That's because Azarenka, a two-time major champion and former No. 1 in her own right, was playing spectacular tennis, too, nearly the equal of Williams in every facet.
For when Williams finds her best game, she becomes unbeatable. And for her past 26 Grand Slam matches she is, indeed, unbeaten. Erasing an early deficit at Centre Court, Williams got past Azarenka 3-6, 6-2, 6-3 Tuesday with the help of 17 aces and a remarkable ratio of 46 winners to 12 unforced errors.
"It's been up and down, up and down, but somehow I'm still alive. I don't know how," said Williams, who twice was two points from losing to Britain's Heather Watson in the third round and is now 14-0 in three-setters and 37-1 overall in 2015. "So we'll see what happens, but I'm just happy to still be here."
She is closing in on a fourth consecutive major title for a self-styled Serena Slam, which she already accomplished in 2002-03. Pull that off, and Williams also will have the third leg of a calendar-year Grand Slam and go to the U.S. Open with a chance to become the first player since Steffi Graf in 1988 to win all four major trophies in one season.
"I haven't seen her play like this, honestly," said Azarenka, who has lost 17 of 20 matches against Williams and all 10 meetings at majors, including after leading by a set and a break at the French Open in May.
In Thursday's semifinals, No. 1 Williams faces No. 4 Maria Sharapova, who beat unseeded American CoCo Vandeweghe 6-3, 6-7 (3), 6-2.
Williams is 17-2 against Sharapova, including 16 straight victories. But one of Sharapova's wins came at Wimbledon, in the 2004 final, when at age 17 she stunned Williams for the first of her five Grand Slam titles.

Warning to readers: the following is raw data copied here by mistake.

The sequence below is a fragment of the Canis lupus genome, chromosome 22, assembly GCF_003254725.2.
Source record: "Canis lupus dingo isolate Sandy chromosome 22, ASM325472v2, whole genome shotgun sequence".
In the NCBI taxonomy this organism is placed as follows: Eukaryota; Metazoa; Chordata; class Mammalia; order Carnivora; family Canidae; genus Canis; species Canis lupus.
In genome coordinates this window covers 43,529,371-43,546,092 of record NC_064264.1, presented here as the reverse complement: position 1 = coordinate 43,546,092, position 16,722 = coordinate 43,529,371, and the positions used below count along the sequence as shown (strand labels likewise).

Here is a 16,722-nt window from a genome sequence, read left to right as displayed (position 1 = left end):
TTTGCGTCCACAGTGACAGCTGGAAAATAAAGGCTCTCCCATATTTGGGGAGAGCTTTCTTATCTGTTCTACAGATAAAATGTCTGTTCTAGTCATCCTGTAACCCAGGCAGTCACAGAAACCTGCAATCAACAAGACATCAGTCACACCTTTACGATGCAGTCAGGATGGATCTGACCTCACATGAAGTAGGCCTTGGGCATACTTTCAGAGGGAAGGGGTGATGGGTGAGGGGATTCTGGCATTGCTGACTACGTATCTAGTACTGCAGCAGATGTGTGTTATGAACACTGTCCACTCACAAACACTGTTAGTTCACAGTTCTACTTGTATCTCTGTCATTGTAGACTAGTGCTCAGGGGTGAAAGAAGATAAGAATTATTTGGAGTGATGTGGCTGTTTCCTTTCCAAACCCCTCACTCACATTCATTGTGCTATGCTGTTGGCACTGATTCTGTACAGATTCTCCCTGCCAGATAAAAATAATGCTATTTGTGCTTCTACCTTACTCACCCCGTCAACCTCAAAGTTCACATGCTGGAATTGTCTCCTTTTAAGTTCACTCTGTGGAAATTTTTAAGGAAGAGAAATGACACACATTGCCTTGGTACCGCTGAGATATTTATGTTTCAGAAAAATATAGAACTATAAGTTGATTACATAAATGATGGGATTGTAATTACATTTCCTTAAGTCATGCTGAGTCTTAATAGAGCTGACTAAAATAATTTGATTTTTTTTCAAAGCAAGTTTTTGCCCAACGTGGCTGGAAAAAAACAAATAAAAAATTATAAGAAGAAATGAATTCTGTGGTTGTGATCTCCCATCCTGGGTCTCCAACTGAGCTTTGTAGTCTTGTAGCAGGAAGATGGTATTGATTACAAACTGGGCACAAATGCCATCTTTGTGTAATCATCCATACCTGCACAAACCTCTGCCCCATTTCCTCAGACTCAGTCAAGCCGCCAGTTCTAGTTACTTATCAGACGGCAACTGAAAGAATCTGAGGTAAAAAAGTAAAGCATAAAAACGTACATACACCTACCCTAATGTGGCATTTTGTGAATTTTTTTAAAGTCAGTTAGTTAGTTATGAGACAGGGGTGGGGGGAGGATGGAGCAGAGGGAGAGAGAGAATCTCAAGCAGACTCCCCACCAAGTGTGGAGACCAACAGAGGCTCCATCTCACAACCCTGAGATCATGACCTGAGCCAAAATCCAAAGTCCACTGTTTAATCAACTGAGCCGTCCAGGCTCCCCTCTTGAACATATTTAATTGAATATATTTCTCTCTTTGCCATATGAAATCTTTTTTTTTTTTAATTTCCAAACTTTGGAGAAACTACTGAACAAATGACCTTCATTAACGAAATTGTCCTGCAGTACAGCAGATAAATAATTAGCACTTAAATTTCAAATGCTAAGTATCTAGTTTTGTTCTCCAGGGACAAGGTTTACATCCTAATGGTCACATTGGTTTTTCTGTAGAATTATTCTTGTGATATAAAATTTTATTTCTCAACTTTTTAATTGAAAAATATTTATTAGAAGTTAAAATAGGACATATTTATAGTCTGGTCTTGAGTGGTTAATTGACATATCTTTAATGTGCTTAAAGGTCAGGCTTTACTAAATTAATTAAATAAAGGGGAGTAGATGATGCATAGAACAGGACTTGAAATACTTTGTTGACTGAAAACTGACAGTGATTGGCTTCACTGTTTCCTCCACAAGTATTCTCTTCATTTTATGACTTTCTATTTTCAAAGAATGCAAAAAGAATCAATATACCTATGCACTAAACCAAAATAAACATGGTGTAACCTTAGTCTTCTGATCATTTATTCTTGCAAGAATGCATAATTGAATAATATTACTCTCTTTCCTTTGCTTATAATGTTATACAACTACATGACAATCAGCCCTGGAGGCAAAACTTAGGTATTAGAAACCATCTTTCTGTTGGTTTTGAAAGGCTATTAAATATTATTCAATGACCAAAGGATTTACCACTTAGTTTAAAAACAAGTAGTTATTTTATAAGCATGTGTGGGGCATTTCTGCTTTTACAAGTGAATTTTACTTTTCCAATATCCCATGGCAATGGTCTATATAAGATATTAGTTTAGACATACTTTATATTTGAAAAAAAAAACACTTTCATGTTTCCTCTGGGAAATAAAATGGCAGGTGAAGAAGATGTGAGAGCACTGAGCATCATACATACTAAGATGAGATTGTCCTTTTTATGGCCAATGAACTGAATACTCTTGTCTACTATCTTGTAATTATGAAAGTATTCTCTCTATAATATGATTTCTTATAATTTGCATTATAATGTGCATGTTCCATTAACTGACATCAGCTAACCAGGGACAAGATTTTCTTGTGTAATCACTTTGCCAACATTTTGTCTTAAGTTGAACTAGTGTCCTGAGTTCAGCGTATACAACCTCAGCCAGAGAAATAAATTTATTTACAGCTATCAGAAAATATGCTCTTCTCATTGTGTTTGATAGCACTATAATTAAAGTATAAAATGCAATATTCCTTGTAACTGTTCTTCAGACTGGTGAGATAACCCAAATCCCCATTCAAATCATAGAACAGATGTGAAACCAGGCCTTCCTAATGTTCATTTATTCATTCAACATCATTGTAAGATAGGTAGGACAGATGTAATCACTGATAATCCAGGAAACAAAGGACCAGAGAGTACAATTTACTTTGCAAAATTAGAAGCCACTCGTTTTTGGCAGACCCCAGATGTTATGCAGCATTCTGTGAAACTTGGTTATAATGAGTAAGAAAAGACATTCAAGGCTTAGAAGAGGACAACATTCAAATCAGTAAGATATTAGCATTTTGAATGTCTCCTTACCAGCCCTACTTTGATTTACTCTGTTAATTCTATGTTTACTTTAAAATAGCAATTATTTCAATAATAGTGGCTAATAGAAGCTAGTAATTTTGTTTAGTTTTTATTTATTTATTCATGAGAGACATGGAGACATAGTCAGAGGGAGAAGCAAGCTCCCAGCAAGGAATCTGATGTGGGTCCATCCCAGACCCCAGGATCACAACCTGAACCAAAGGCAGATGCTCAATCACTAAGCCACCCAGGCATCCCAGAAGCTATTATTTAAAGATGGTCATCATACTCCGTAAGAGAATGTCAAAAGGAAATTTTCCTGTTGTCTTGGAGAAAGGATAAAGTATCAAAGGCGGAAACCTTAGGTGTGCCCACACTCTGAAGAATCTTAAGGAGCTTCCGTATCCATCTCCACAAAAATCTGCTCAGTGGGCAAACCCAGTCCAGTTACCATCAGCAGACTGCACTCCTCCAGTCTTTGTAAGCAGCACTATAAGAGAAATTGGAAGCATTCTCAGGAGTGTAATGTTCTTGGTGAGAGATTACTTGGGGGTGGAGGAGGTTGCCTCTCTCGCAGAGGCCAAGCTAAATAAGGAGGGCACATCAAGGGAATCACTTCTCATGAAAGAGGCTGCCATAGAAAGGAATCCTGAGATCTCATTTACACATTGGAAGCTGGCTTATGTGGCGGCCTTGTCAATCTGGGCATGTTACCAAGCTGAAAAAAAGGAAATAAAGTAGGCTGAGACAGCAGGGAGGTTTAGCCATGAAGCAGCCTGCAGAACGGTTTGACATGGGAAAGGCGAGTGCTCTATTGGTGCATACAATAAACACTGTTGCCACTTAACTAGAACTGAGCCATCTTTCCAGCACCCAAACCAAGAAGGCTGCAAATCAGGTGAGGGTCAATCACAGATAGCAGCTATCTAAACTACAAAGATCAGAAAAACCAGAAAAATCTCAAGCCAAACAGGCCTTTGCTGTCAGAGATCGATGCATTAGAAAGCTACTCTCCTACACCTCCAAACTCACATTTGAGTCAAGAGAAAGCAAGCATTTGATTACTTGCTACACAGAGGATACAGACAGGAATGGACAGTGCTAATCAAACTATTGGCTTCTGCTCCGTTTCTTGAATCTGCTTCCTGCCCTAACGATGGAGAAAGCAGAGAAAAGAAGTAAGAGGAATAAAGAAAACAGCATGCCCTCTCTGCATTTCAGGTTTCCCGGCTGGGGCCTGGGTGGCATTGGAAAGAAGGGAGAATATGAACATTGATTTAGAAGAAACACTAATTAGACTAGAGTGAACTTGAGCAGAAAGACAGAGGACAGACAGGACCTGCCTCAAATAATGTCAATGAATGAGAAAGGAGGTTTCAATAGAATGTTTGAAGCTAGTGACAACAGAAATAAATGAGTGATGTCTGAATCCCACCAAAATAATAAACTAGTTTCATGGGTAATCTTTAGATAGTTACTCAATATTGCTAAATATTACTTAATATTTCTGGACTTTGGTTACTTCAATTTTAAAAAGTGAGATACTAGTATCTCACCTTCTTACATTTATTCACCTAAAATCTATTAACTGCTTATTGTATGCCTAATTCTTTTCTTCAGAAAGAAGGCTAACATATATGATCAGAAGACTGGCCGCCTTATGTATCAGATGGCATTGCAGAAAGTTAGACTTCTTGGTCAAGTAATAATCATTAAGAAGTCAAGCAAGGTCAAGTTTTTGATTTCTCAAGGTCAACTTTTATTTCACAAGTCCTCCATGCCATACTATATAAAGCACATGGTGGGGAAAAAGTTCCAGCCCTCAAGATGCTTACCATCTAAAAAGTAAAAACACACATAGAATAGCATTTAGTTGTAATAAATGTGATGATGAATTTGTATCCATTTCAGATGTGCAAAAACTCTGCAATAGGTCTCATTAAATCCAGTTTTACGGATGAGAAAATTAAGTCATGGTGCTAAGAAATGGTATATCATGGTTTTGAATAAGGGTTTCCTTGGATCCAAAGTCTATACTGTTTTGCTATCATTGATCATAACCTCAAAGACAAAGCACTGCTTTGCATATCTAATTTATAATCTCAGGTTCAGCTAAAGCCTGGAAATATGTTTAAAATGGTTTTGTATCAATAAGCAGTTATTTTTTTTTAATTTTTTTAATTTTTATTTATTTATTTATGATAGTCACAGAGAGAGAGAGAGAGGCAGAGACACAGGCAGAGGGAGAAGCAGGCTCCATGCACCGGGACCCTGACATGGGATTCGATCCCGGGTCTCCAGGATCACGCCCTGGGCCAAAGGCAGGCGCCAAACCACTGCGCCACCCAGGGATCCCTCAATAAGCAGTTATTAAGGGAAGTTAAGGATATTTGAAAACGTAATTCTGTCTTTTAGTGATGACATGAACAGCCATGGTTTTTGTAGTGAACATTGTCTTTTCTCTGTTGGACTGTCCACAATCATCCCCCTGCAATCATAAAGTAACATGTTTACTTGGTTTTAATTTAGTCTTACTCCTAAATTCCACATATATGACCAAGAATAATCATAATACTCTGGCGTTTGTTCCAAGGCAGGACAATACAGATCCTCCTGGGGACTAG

"Definitely no secrets between each other's games," Sharapova said.
Williams, whose major trophy count is at 20, said of the matchup: "I look forward to it."
Here was the scouting report from Williams' coach, Patrick Mouratoglou: "If she plays like today, I don't think anyone can compete."
Pick an adjective for Williams-Azarenka. Intense. Riveting. Entertaining. Sublime. For 2 hours, 4 minutes on a windy, cloudy day, that's what this was. Both hit the ball hard. Both covered the court from corner to corner.
"We put on a great show," Azarenka said.
The other semifinal is No. 13 Agnieszka Radwanska of Poland against No. 20 Garbine Muguruza of Spain.
The men's quarter-finals are Wednesday: Novak Djokovic vs. Marin Cilic, Roger Federer vs. Gilles Simon, Andy Murray vs. Vancouver's Vasek Pospisil, and Stan Wawrinka vs. Richard Gasquet. Djokovic finished his 6-7 (6), 6-7 (6), 6-1, 6-4, 7-5 fourth-round victory over Kevin Anderson on Tuesday; it was suspended because of darkness after four sets Monday.
Radwanska, the 2012 runner-up, eliminated No. 21 Madison Keys of the United States 7-6 (3), 3-6, 6-3. Muguruza reached her first major semifinal by defeating No. 15 Timea Bacsinszky of Switzerland 7-5, 6-3.
Radwanska compiled 13 winners, 35 fewer than the big-hitting Keys. But on the flip side was this statistic: Radwanska made seven unforced errors, Keys 40.
Just as Keys pushed Radwanska, the 47th-ranked Vandeweghe gave Sharapova all she could handle, especially in the second set, building a 19-5 edge in winners. Soaking it all in during her first Grand Slam quarter-final — it was Sharapova's 23rd — Vandeweghe repeatedly waved her arms after significant points, motioning to spectators to make more noise and be less, well, genteel.
"I relished it pretty well. I enjoyed my experience. I enjoyed the crowd out there," said Vandeweghe, whose grandfather and uncle were NBA players and grandmother was a Miss America. "I didn't enjoy the result too much."
That's because Sharapova, so passive in the second set, turned it on at the end, claiming the final three games.
Similarly, Williams was too good in the late going. From 2-all in the second set, Williams went about 45 minutes without dropping a game, taking that set and going ahead 3-0 in the third. Azarenka wouldn't concede, and even had a break point in the final game.
Williams erased that with an ace, one of a half-dozen in her final two service games.
"I mean," the 33-year-old American said, "that's my game on grass — just aces."
Oh, but it's so much more.
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